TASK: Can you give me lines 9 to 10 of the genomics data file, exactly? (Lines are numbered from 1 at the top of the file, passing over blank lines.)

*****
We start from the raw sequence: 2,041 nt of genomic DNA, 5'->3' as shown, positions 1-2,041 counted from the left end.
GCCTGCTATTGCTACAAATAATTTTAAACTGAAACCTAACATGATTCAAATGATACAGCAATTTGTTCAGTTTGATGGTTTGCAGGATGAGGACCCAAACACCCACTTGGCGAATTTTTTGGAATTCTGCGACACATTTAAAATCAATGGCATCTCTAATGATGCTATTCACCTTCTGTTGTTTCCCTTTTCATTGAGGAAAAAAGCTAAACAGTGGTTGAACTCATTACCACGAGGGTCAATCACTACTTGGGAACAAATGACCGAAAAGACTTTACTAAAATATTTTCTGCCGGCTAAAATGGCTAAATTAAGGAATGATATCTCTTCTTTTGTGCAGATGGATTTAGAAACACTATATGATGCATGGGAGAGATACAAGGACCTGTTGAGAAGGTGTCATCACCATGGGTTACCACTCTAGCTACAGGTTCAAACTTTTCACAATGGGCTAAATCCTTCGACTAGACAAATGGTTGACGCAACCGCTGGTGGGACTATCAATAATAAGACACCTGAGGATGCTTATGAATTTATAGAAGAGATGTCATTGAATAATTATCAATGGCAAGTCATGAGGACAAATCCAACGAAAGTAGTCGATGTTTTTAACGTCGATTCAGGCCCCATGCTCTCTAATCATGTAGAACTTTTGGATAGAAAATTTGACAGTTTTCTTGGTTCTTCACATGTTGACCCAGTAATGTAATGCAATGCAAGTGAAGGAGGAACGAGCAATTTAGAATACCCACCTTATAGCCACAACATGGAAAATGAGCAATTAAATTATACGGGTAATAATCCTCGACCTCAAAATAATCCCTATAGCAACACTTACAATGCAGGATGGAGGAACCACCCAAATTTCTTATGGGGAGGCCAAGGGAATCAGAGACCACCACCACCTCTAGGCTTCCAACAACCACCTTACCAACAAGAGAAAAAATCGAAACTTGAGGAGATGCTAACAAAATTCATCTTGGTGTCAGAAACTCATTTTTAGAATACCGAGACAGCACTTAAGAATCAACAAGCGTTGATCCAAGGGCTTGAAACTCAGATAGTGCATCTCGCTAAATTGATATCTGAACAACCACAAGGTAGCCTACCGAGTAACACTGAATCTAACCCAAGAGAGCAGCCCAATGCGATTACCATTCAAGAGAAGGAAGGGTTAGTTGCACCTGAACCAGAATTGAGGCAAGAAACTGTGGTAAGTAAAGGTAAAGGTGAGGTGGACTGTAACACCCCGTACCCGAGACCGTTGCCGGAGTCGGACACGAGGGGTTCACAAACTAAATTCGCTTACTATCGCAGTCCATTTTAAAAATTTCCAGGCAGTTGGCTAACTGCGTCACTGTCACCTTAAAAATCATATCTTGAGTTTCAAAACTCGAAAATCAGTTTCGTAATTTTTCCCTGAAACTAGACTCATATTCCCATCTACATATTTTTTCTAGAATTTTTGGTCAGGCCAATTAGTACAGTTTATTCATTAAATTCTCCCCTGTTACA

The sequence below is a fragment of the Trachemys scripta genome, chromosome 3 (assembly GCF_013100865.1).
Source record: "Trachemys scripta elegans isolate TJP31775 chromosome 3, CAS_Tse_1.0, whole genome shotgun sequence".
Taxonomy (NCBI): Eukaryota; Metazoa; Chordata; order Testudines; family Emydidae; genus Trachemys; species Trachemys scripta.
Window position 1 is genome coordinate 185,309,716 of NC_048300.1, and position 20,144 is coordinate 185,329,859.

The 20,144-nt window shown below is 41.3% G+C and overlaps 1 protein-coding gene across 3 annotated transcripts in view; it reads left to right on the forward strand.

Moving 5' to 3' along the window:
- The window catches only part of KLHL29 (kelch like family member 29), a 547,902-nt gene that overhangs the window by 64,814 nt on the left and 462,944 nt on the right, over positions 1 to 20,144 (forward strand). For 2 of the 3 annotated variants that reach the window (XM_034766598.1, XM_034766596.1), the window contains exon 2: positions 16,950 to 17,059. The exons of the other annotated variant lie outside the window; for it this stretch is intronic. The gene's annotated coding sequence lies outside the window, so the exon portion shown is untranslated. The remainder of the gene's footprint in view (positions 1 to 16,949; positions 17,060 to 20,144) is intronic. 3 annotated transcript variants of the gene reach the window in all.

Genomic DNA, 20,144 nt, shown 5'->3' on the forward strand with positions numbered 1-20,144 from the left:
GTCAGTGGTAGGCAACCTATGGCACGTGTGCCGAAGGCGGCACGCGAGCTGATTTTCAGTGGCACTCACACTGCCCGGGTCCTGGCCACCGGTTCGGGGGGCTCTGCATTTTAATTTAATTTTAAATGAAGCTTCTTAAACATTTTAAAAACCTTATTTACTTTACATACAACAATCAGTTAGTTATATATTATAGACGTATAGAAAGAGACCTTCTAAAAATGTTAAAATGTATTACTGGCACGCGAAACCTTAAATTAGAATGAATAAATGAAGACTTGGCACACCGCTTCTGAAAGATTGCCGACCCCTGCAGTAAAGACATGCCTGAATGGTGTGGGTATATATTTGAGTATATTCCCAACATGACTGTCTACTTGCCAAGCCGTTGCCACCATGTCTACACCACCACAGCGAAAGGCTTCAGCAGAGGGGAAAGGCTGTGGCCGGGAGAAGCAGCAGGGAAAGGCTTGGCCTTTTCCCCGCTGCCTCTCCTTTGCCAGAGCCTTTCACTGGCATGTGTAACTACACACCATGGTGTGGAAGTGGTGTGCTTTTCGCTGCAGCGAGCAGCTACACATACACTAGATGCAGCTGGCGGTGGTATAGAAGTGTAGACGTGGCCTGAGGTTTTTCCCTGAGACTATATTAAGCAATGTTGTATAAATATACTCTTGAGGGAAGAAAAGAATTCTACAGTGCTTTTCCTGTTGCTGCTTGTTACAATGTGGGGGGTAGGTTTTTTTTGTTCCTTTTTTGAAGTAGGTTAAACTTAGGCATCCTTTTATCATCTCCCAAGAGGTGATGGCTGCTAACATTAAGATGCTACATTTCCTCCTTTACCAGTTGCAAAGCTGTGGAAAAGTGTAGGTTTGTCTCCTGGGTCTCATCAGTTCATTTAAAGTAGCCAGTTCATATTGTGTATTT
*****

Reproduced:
- The window catches only part of KLHL29 (kelch like family member 29), a 547,902-nt gene that overhangs the window by 64,814 nt on the left and 462,944 nt on the right, over positions 1 to 20,144 (forward strand). For 2 of the 3 annotated variants that reach the window (XM_034766598.1, XM_034766596.1), the window contains exon 2: positions 16,950 to 17,059. The exons of the other annotated variant lie outside the window; for it this stretch is intronic. The gene's annotated coding sequence lies outside the window, so the exon portion shown is untranslated. The remainder of the gene's footprint in view (positions 1 to 16,949; positions 17,060 to 20,144) is intronic. 3 annotated transcript variants of the gene reach the window in all.

Genomic DNA, 20,144 nt, shown 5'->3' on the forward strand with positions numbered 1-20,144 from the left: